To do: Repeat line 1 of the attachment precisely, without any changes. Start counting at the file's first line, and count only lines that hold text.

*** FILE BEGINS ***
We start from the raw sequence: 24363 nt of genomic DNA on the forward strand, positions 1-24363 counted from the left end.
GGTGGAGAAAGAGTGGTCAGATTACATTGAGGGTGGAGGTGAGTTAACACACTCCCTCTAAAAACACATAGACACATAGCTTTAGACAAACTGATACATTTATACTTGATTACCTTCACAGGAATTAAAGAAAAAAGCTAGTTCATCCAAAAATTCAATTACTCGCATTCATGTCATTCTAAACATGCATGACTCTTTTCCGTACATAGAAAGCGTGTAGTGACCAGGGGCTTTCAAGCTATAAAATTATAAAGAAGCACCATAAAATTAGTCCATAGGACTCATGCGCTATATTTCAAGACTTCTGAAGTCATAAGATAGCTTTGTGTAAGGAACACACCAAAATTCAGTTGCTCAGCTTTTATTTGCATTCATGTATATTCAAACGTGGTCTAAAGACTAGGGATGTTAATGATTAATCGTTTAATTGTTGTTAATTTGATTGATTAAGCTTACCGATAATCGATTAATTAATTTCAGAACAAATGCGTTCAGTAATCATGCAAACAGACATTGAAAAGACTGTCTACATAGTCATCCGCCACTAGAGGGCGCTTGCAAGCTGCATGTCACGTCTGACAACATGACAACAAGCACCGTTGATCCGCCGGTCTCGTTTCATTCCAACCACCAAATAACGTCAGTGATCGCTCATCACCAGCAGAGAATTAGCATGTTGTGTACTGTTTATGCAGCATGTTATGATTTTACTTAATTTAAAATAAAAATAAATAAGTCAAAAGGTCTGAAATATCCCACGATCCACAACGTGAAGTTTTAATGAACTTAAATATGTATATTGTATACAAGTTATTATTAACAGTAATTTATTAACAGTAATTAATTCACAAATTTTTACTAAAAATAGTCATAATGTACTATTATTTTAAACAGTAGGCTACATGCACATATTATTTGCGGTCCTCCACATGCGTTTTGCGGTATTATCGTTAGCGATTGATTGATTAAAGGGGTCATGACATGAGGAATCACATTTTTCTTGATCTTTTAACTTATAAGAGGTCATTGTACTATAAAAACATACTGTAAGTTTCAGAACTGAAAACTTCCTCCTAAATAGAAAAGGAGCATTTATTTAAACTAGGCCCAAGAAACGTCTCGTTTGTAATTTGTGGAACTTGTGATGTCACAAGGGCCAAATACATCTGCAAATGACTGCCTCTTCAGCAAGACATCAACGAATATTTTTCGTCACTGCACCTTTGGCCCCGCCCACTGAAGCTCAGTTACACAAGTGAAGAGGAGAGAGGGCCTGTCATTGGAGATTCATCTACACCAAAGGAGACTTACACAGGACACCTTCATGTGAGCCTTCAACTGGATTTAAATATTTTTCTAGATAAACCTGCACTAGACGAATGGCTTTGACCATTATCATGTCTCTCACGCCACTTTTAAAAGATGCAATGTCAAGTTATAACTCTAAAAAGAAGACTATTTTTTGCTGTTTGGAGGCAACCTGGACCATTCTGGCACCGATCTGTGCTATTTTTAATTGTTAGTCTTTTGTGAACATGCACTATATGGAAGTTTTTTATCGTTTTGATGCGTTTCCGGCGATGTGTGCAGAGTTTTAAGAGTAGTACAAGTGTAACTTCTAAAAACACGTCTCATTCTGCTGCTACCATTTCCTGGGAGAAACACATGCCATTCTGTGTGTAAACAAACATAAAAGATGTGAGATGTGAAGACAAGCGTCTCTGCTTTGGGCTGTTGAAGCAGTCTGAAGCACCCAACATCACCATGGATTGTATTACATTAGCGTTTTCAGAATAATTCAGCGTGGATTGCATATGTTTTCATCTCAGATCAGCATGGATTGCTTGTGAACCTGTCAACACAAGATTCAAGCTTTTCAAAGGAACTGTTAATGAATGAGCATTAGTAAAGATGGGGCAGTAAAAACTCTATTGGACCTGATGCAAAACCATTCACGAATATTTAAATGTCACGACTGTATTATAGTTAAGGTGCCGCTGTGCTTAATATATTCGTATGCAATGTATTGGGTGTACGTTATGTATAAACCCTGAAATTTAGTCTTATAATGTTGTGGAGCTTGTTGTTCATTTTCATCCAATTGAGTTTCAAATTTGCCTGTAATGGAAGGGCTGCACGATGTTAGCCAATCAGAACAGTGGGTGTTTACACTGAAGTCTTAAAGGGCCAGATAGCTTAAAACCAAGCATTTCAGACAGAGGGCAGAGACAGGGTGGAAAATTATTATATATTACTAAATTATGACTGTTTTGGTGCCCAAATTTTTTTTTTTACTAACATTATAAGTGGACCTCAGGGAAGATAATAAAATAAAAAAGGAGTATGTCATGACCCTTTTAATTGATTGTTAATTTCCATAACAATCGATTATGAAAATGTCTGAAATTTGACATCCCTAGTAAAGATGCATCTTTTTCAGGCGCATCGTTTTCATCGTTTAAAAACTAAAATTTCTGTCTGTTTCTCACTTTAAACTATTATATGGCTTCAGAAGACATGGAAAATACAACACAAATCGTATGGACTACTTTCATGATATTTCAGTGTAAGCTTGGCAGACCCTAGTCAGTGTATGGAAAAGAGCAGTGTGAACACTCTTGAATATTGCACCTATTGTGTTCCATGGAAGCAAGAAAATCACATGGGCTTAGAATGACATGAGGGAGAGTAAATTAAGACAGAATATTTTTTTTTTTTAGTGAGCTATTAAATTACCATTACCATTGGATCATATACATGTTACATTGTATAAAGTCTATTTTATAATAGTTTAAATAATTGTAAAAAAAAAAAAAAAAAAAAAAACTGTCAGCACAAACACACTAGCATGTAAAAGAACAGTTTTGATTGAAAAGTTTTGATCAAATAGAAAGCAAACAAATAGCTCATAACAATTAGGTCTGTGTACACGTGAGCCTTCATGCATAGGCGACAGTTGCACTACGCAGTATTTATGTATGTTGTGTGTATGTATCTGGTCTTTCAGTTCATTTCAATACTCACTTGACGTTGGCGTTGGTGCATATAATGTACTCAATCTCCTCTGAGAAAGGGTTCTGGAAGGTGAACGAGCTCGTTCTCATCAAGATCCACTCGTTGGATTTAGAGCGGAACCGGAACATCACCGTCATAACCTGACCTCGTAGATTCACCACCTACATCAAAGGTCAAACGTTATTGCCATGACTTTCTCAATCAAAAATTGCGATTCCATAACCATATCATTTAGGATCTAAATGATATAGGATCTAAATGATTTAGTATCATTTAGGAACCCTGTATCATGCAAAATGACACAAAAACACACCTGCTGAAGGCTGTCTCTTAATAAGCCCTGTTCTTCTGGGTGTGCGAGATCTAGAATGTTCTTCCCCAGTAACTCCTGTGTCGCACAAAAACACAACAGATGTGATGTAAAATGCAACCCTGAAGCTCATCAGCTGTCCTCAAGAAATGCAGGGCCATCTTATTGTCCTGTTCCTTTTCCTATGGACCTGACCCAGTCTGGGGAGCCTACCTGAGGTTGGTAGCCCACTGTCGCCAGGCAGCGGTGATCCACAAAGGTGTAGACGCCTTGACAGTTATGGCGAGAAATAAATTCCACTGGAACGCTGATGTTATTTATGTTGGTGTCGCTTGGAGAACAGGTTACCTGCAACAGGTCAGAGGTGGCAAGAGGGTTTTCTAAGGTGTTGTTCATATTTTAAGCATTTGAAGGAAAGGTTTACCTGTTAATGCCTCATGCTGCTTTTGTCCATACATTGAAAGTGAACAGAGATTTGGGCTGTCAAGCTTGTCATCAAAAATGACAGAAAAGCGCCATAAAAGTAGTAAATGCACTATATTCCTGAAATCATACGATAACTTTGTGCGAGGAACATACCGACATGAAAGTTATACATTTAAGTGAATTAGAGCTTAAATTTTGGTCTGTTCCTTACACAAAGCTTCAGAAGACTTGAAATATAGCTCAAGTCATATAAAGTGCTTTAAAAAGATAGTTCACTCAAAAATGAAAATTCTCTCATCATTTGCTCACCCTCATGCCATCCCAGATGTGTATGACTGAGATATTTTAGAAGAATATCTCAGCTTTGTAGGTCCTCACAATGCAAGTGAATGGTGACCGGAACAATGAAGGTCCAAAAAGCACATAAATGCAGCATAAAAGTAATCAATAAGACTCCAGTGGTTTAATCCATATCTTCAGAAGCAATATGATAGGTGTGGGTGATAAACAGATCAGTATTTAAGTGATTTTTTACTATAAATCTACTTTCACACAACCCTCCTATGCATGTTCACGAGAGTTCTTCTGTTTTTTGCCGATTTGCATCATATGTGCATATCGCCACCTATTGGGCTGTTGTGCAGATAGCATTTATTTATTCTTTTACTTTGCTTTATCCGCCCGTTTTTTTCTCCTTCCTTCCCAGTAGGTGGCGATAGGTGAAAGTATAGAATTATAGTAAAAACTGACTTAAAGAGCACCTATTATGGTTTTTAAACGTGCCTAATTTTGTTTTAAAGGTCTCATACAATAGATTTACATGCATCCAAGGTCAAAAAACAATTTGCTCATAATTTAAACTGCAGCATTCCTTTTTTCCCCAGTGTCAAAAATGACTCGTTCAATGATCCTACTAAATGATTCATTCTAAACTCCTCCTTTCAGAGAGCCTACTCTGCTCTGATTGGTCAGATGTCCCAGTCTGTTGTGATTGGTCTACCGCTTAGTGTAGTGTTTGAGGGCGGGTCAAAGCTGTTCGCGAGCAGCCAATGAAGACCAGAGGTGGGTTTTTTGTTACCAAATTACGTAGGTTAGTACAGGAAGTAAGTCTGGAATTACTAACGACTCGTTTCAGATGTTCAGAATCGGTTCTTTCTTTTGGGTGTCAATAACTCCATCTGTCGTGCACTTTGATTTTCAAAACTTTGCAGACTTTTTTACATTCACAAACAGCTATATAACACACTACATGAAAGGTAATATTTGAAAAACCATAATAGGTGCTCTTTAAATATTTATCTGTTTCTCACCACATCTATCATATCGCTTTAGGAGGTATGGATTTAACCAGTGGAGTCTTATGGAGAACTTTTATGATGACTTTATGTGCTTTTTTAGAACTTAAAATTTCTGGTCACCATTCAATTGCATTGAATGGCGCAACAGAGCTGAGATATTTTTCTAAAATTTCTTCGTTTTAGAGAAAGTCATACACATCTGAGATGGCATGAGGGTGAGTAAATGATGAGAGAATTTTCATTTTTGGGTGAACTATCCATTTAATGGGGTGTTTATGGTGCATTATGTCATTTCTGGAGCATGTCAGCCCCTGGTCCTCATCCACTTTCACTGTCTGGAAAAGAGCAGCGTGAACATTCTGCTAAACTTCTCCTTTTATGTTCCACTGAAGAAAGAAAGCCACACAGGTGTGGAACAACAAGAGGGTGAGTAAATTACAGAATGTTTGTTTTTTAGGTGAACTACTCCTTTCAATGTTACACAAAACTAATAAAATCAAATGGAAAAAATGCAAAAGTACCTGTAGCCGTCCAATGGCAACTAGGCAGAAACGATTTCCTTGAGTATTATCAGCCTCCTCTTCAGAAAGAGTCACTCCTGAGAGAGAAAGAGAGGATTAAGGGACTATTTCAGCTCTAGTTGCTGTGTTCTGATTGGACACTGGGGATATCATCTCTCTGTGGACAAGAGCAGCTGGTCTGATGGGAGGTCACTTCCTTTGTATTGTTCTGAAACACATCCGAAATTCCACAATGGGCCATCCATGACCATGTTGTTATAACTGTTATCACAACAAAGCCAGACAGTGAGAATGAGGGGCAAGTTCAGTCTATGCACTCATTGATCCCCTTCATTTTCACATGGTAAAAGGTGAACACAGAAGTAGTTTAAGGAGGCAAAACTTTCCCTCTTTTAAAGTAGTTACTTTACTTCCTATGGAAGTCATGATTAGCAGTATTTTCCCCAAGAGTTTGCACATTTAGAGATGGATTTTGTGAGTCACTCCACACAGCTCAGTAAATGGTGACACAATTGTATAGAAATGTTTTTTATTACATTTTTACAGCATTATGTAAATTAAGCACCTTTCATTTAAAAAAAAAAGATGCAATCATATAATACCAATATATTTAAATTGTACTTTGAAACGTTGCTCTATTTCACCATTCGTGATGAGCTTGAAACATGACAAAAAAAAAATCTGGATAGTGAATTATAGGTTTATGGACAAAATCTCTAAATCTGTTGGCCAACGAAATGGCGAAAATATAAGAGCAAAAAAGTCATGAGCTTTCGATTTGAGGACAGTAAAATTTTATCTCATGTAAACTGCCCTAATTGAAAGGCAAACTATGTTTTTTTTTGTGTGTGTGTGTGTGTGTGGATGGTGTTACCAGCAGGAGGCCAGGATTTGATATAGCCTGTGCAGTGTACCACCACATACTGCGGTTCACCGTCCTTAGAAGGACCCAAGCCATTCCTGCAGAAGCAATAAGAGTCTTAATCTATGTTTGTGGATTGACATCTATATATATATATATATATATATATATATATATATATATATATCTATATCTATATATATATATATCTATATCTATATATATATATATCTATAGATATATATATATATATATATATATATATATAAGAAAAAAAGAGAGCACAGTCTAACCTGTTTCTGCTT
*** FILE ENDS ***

We start from the raw sequence: 24363 nt of genomic DNA on the forward strand, positions 1-24363 counted from the left end.